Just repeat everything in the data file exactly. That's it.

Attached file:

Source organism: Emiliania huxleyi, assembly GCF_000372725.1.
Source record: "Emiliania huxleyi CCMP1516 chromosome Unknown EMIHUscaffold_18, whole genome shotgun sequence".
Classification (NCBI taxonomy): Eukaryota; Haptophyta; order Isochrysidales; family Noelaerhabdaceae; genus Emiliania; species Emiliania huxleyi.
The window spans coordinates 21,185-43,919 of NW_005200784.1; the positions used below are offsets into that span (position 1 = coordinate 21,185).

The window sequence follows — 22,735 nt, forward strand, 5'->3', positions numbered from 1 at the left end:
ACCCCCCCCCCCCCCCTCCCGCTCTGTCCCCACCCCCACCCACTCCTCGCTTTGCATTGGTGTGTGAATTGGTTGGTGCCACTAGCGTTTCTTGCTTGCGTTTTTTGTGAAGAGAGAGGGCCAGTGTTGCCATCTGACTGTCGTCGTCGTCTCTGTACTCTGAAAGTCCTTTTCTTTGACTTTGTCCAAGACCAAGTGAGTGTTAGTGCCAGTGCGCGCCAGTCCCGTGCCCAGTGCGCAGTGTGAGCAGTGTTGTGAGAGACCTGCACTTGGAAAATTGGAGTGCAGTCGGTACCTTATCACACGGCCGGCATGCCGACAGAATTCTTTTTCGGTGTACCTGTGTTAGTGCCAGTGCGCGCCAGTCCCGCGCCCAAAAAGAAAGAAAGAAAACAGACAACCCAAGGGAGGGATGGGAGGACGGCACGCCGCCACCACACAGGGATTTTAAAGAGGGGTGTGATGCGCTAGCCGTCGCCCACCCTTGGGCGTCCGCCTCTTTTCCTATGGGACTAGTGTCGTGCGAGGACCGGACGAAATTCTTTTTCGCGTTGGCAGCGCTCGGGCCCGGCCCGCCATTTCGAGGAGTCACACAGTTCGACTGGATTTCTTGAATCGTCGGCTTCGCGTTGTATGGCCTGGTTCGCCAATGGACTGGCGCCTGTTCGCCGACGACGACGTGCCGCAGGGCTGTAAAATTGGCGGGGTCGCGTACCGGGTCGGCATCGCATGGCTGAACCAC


Source organism: Emiliania huxleyi, assembly GCF_000372725.1.
Source record: "Emiliania huxleyi CCMP1516 chromosome Unknown EMIHUscaffold_18, whole genome shotgun sequence".
Classification (NCBI taxonomy): Eukaryota; Haptophyta; order Isochrysidales; family Noelaerhabdaceae; genus Emiliania; species Emiliania huxleyi.
The window spans coordinates 21,185-43,919 of NW_005200784.1; the positions used below are offsets into that span (position 1 = coordinate 21,185).

The window sequence follows — 22,735 nt, forward strand, 5'->3', positions numbered from 1 at the left end:
ACCCCCCCCCCCCCCCTCCCGCTCTGTCCCCACCCCCACCCACTCCTCGCTTTGCATTGGTGTGTGAATTGGTTGGTGCCACTAGCGTTTCTTGCTTGCGTTTTTTGTGAAGAGAGAGGGCCAGTGTTGCCATCTGACTGTCGTCGTCGTCTCTGTACTCTGAAAGTCCTTTTCTTTGACTTTGTCCAAGACCAAGTGAGTGTTAGTGCCAGTGCGCGCCAGTCCCGTGCCCAGTGCGCAGTGTGAGCAGTGTTGTGAGAGACCTGCACTTGGAAAATTGGAGTGCAGTCGGTACCTTATCACACGGCCGGCATGCCGACAGAATTCTTTTTCGGTGTACCTGTGTTAGTGCCAGTGCGCGCCAGTCCCGCGCCCAAAAAGAAAGAAAGAAAACAGACAACCCAAGGGAGGGATGGGAGGACGGCACGCCGCCACCACACAGGGATTTTAAAGAGGGGTGTGATGCGCTAGCCGTCGCCCACCCTTGGGCGTCCGCCTCTTTTCCTATGGGACTAGTGTCGTGCGAGGACCGGACGAAATTCTTTTTCGCGTTGGCAGCGCTCGGGCCCGGCCCGCCATTTCGAGGAGTCACACAGTTCGACTGGATTTCTTGAATCGTCGGCTTCGCGTTGTATGGCCTGGTTCGCCAATGGACTGGCGCCTGTTCGCCGACGACGACGTGCCGCAGGGCTGTAAAATTGGCGGGGTCGCGTACCGGGTCGGCATCGCATGGCTGAACCAC